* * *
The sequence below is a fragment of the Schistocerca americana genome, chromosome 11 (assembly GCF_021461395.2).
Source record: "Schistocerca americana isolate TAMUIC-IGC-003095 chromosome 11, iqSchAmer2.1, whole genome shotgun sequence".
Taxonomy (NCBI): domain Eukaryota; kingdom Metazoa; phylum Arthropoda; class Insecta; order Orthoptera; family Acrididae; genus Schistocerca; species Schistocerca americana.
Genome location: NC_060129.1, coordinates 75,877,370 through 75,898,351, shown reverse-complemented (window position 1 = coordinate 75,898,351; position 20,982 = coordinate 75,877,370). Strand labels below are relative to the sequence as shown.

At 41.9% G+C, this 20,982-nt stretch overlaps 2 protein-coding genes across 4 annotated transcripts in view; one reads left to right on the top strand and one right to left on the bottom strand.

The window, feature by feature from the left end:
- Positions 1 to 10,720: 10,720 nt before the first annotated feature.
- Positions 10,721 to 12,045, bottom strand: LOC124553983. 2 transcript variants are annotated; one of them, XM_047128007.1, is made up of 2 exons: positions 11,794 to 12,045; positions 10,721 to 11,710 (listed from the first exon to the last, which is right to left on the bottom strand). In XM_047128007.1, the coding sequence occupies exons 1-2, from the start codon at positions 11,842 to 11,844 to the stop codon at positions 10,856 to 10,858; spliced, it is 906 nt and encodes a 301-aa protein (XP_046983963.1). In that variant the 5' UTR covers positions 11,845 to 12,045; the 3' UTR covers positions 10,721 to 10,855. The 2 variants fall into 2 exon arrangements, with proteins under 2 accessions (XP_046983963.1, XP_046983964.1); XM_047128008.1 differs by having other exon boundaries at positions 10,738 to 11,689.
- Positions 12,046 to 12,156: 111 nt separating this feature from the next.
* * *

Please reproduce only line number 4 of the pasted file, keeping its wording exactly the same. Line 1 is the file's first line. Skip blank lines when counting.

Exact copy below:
Genome location: NC_060129.1, coordinates 75,877,370 through 75,898,351, shown reverse-complemented (window position 1 = coordinate 75,898,351; position 20,982 = coordinate 75,877,370). Strand labels below are relative to the sequence as shown.